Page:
Philadelphia Past the Bud Light can on the lawn, four empty Coors kegs in the entryway, and, in the hall, the box for a Little Whizzer statuette that "pours" liquor, there was a den of filth.
Eight fraternity brothers from the University of Pennsylvania share this West Philadelphia house, a pig sty tolerable only to undiscerning students and collegiate revelers trawling for free alcohol.
With more partying expected in a few days, the men of Sigma Alpha Epsilon had to get the place in shape. But mopping, scrubbing and vacuuming take so ... much ... time.
So, they called DormAid, which dispatched a cleaner bearing buckets and brooms the next day.
"It's really worth it. College students are so lazy," Nick Daley, 20, a burly finance-and-accounting major from Cincinnati, said with admirable self-knowledge.
Thankfully, a new array of services - there's also DormMom, CollegeBellhop and Soapy Joe's - has cropped up recently nationwide to cater to able-bodied kids who can't seem to maintain minimum standards of sanitation.
In addition to cleaning dorm rooms and off-campus residences, some wash and fold laundry, drop off cases of water, even arrange for groceries to be delivered.
"We help kids stay organized and focused on studies instead of trying to find space in the laundry room," said Mike Kopko, who cofounded DormAid two years ago while at Harvard University.
Scrubbing toilets isn't in the game plan for these coddled customers, who intend to go through life never picking up a can of Comet.
And who's footing the bill? Mom and Dad, of course.
"Parents want to make sure their baby is taken care of," said Kopko, whose "concierge" company does work at 40 schools.
Emmanuel Oche, a Nigerian immigrant with a Michigan Tech degree in electric engineering, started DormMom in June 2006. Most of his business, he said, comes from parents.
His mother was a clean freak who passed on her tidiness habit, said Oche, who lives in Buffalo, N.Y. But as a resident assistant, he saw how disgusting students could be.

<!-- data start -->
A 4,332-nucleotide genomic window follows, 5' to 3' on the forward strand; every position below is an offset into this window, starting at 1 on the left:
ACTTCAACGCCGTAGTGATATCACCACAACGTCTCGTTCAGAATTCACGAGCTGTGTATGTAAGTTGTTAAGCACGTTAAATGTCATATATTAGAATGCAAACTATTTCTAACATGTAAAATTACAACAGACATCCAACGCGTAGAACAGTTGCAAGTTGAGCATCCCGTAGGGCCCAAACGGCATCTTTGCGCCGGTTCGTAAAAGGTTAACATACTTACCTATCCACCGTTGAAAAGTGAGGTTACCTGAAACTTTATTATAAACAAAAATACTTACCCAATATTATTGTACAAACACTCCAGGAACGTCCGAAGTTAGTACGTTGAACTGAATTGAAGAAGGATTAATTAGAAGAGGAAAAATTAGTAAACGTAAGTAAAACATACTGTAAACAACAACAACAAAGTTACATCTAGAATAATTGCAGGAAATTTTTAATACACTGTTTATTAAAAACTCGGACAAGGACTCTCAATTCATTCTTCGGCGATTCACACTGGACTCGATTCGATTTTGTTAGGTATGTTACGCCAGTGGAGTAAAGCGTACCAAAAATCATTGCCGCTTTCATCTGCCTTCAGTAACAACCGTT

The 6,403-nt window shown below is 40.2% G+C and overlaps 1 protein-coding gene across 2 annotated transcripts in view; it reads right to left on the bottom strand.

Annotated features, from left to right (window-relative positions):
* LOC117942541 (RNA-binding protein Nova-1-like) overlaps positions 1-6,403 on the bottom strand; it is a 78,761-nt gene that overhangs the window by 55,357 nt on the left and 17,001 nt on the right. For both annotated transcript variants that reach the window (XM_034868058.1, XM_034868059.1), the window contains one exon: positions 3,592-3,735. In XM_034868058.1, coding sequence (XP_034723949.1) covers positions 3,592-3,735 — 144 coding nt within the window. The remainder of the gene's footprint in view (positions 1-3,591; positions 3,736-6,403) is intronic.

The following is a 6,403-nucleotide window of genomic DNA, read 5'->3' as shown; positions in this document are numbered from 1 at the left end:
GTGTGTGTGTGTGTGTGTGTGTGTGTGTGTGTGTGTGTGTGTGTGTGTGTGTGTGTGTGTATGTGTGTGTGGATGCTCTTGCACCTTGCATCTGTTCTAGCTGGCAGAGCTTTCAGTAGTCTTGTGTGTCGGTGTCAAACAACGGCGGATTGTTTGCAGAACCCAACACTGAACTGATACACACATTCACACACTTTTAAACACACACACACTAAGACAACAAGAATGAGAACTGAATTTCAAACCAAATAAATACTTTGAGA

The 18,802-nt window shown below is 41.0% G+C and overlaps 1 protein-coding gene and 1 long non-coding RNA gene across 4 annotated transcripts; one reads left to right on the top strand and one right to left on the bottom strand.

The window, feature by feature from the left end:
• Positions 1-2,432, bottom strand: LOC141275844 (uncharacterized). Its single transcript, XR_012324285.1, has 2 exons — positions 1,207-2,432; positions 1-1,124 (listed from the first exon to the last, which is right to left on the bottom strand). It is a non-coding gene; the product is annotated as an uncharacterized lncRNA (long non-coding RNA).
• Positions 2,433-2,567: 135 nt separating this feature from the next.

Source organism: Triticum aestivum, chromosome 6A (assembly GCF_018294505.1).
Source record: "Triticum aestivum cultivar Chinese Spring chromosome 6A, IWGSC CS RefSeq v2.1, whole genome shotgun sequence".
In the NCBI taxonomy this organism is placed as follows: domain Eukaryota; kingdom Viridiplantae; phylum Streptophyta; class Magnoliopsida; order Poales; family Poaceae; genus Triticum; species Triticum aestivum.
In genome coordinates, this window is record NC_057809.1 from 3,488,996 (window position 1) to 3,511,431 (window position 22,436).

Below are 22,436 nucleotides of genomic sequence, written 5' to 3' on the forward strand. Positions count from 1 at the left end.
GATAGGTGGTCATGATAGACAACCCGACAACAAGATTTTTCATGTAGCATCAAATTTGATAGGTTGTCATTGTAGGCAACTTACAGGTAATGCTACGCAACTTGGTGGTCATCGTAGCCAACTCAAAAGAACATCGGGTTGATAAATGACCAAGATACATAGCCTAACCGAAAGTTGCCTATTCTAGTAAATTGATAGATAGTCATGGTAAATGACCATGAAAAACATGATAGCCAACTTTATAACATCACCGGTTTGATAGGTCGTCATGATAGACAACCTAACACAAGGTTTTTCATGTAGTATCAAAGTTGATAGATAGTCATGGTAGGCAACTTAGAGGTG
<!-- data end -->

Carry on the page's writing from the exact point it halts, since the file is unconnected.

"Even though the laundry room is down the hall, a lot of people do not do their laundry," he said.
DormMom started at the University of Buffalo and is now at 15 schools.
The services charge from $55 to $70 for housekeeping, depending on the frequency of visits. Laundry works out to about $20 per week, including pickup and delivery.
DormAid has about 15 regular cleaning customers at the University of Pennsylvania, but it gets lots of emergency requests - especially after really nasty shindigs.
"They call at 2 a.m. and say, 'We need assistance as soon as possible,'" said Kopko, who is working on his MBA at Columbia University.
The businesses have encountered wariness from some administrators uncomfortable with outsiders on campus. At Penn, a university spokeswoman said dorm cleaners follow the same rules as all guests: They must present a photo ID, be signed in by a student, and be accompanied while in the building.
After doing $150,000 in business his first year, Kopko decided he had found his calling. His parents "were shocked that they sent me to Harvard and I came back wanting to clean toilets and underwear," he said.